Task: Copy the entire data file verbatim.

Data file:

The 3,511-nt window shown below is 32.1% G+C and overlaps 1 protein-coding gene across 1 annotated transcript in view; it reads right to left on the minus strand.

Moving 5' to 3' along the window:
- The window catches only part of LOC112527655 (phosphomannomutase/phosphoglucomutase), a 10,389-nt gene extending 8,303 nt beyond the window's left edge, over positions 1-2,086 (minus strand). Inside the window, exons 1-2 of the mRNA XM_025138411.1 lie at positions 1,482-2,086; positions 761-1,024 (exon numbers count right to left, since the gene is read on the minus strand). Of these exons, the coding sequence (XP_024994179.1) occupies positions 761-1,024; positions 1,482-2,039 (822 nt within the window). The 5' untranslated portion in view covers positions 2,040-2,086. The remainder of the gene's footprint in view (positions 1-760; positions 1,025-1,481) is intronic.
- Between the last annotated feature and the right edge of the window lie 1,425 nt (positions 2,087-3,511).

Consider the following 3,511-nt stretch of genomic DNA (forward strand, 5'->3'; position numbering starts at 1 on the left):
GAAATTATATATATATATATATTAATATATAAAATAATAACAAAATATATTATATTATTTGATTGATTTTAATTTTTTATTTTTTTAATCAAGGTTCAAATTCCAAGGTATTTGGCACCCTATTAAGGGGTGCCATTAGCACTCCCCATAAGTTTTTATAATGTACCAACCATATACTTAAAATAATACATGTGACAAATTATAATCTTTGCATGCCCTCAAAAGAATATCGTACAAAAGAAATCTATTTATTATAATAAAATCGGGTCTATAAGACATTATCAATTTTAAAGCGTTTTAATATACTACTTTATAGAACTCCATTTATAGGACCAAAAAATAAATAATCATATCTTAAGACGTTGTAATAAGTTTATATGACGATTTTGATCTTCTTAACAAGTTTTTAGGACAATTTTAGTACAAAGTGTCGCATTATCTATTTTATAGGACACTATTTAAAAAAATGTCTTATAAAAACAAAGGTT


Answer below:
The 3,511-nt window shown below is 32.1% G+C and overlaps 1 protein-coding gene across 1 annotated transcript in view; it reads right to left on the minus strand.

Moving 5' to 3' along the window:
- The window catches only part of LOC112527655 (phosphomannomutase/phosphoglucomutase), a 10,389-nt gene extending 8,303 nt beyond the window's left edge, over positions 1-2,086 (minus strand). Inside the window, exons 1-2 of the mRNA XM_025138411.1 lie at positions 1,482-2,086; positions 761-1,024 (exon numbers count right to left, since the gene is read on the minus strand). Of these exons, the coding sequence (XP_024994179.1) occupies positions 761-1,024; positions 1,482-2,039 (822 nt within the window). The 5' untranslated portion in view covers positions 2,040-2,086. The remainder of the gene's footprint in view (positions 1-760; positions 1,025-1,481) is intronic.
- Between the last annotated feature and the right edge of the window lie 1,425 nt (positions 2,087-3,511).

Consider the following 3,511-nt stretch of genomic DNA (forward strand, 5'->3'; position numbering starts at 1 on the left):
GAAATTATATATATATATATATTAATATATAAAATAATAACAAAATATATTATATTATTTGATTGATTTTAATTTTTTATTTTTTTAATCAAGGTTCAAATTCCAAGGTATTTGGCACCCTATTAAGGGGTGCCATTAGCACTCCCCATAAGTTTTTATAATGTACCAACCATATACTTAAAATAATACATGTGACAAATTATAATCTTTGCATGCCCTCAAAAGAATATCGTACAAAAGAAATCTATTTATTATAATAAAATCGGGTCTATAAGACATTATCAATTTTAAAGCGTTTTAATATACTACTTTATAGAACTCCATTTATAGGACCAAAAAATAAATAATCATATCTTAAGACGTTGTAATAAGTTTATATGACGATTTTGATCTTCTTAACAAGTTTTTAGGACAATTTTAGTACAAAGTGTCGCATTATCTATTTTATAGGACACTATTTAAAAAAATGTCTTATAAAAACAAAGGTT